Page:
WARNING: Some of the information you’ll learn about The Stonewall Riots is sensitive in nature. This block might not be appropriate for everyone. If you are young or easily upset by references to violence, then you should check with your grown ups before going any further.
Some of the content includes violence and mention of mature subject matter.
The Stonewall Riots, also called the Stonewall Uprising or Stonewall Rebellion, was a collection of demonstrations by the LGBTQ+ community in response to a police raid on the Stonewall Inn, a gay club in Greenwich Village, New York City, New York, USA. The event is widely considered a catalyst of the modern LGBTQ+ rights movement and led to the creation of the Gay Liberation Front. To commemorate the one year anniversary of Stonewall, members of the LGBTQ+ community marched on the streets of New York in America’s first Pride parade.
There are two videos to choose from to learn about the Stonewall Riots.
The first one is better for younger kids, the second one will appeal to older kids. Feel free to watch one, or both!
Be sure to scroll to the bottom of the page to test your understanding by taking the quiz!
High school students or any student who wants to dig deeper, continue your study with one of the advanced learning projects located at the end of this learning block!
The Stonewall Riots were part of a larger collection of demonstrations for LGBTQ+ rights. Imagine you are preparing to participate in a march or demonstration. Create a poster with a slogan that gives a voice to your idea and may inspire others to join your cause.
You will need
Keep these ideas in mind when creating a poster:
Save your poster to your portfolio.
Pride Month is celebrated in June each year in the United States and many other countries around the world. Make these rainbow friendship bracelets for you and your family to wear to celebrate your LGBTQ+ community.
You will need 12 threads of coloured floss or thin yarn in 6 rainbow colours (two threads of each colour). Cut each thread 100 cm long (3 ft). You can use clear tape to secure your bracelet while you are making it.
Add a picture to your portfolio when you are finished.
To make your own Pride flag to celebrate LGBTQ+ pride, you will need:
Rmeember to include a photo of you waving your flag in your portfolio!
Make a mini float to celebrate Pride month and the anniversary of the Stonewall Riots. You will need:
Or, maybe you’d like to make one out of Lego. Check out this video of LegoLand’s mini Pride parade.
Remember to include a photo of your pride float in your portfolio!
Choose at least one.
Watch the video The Stonewall You Know Is a Myth. And That’s O.K.
Think about the role of truth and myth in our understanding of history and in inspiring our social movements.
Choose a thesis for your essay that relates to the role of truth in history.
Use this outline for a 5 paragraph essay to help you construct an essay supporting your thesis.
Be sure to use a tool like Grammarly to help improve and edit your writing.
Upload your essay to your portfolio.
Watch a unique film that was created for the OutLoud project that combines interviews from participants at Stonewall with young performers from the LGBTQ+ community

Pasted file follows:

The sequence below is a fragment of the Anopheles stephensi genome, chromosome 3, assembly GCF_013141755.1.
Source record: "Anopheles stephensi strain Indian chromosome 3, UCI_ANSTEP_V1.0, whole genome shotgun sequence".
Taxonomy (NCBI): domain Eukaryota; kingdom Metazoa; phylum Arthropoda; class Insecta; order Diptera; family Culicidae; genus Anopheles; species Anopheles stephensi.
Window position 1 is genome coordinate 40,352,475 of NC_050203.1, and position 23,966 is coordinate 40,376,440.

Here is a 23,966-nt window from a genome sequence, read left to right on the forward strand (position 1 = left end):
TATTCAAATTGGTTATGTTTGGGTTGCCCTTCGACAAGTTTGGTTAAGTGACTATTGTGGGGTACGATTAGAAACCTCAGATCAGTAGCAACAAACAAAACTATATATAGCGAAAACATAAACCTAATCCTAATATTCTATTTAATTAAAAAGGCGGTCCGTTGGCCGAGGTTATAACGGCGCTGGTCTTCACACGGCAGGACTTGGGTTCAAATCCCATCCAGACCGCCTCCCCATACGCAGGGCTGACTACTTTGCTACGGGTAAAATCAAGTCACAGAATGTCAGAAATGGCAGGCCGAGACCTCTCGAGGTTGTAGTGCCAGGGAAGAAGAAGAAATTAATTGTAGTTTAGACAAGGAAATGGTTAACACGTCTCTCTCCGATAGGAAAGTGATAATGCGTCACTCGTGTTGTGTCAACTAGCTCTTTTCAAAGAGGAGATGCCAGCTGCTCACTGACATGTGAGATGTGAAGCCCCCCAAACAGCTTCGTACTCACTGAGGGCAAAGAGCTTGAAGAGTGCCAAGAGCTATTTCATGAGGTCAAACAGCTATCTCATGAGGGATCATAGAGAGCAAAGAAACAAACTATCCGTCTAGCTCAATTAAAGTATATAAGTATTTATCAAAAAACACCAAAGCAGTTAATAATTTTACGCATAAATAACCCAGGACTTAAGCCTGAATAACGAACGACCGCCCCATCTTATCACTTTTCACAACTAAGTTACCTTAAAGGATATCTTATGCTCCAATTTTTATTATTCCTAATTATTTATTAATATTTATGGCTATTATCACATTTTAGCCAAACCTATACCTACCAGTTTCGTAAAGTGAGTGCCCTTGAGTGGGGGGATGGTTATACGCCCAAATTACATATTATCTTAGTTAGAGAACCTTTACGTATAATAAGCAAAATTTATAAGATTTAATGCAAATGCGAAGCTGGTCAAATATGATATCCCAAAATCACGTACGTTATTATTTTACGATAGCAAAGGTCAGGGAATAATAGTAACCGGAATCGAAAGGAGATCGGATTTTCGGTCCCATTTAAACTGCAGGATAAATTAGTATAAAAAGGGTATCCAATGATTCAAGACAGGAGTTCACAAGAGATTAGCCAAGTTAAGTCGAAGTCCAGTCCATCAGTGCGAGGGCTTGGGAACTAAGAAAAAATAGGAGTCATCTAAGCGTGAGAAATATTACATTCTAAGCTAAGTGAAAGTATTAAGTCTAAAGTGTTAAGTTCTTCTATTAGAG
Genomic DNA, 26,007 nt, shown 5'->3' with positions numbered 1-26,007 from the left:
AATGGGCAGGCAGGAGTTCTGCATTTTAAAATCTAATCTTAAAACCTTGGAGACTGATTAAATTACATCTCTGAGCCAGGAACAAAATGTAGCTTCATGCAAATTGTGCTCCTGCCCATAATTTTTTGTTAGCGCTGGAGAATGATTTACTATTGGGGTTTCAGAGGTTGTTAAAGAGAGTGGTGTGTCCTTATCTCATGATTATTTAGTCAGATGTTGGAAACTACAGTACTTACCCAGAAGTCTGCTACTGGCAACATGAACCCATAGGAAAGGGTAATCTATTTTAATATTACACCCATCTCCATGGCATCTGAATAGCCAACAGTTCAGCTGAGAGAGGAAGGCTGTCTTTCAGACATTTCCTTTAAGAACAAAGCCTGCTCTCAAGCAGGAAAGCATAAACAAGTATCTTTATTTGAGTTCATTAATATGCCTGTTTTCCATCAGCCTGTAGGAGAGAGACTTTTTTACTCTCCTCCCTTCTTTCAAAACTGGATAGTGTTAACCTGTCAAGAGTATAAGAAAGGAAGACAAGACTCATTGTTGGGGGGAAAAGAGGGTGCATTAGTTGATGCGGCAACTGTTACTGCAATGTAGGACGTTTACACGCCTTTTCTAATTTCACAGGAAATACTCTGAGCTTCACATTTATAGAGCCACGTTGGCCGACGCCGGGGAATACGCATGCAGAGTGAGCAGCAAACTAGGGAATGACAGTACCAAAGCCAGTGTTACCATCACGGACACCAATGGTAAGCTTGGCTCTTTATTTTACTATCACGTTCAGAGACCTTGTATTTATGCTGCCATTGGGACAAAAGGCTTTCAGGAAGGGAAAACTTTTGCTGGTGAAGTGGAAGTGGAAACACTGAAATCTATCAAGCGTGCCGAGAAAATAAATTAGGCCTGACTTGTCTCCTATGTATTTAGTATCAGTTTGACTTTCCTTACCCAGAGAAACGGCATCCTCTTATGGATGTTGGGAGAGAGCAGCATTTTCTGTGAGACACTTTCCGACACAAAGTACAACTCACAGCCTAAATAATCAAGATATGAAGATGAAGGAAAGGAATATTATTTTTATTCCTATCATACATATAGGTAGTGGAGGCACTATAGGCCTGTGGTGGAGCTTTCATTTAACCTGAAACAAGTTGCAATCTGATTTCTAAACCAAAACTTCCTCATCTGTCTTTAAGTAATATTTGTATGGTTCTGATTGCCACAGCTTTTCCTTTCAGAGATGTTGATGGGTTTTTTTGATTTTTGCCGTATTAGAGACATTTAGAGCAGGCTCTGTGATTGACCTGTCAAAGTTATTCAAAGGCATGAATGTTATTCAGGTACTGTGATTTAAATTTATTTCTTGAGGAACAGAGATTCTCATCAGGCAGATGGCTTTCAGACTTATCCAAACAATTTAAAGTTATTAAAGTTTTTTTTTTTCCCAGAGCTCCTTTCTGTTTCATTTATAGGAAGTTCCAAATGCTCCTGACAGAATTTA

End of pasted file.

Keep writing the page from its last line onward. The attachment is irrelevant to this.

Stories from people in the LGBTQ+ community have often been left out of our history books. Record a story from an LGBTQ+ elder in your life to help preserve this history.
Use the toolkit of questions from OutLoud to prepare your interview.
You can view other stories from the Stonewall OutLoud project on StoryCorps’ Youtube channel.
Save to your portfolio when you are finished.
Stonewall Forever is a documentary from NYC’s LGBT Community Center directed by Ro Haber. The film brings together voices from over 50 years of the LGBTQ rights movement to explore queer activism before, during and after the Stonewall Riots. (Warning: video contains coarse language and references to violence.)
During the era of 1969’s Stonewall Riots, police raids against LGBTQ establishments were common. But when Stonewall patrons fought back, the modern gay rights movement was launched. On Stonewall’s 50th anniversary, Judy Woodruff gets perspective from Reverend Emma Chattin, activist and journalist George Johnson, The Anti-Violence Project’s Beverly Tillery, and Mark Segal of Philadelphia Gay News.
Cheryl Furjanic’s new Op-Doc, “Stonewall: The Making of a Monument” traces that history, exploring the process by which a chaotic street fight in protest of police brutality has been engraved into history in the form of a national monument. Furjanic’s film, built from a chorus of voices and archival footage, is also a case study in how mainstream acceptance can ironically be a mixed blessing for political movements, as people struggle to control their own history.
Fifty years on from the landmark Stonewall Riots, the circumstances for NYC’s LGBT+ culture have changed exponentially. i-D speaks to eyewitnesses from the riot and members of the elderly LGBT+ community at New York’s Sage Centre.
A podcast series that celebrates queer stories and voices. Kathy Tu and Tobin Low host a special series of episodes that explore how this moment in history—and the setbacks and achievements that followed—have shaped the LGBTQ experience today.
You can find this series on NPR’s website.
Click on a book to buy it from Amazon. Or, you can ask for them at your local library.
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In what year were the Stonewall Riots?
What organization was created after the Stonewall Riots?
What was the Stonewall Inn?
What event commemorated the one year anniversary of the Stonewall Riots?
What special designation did the Stonewall Inn receive in 2016?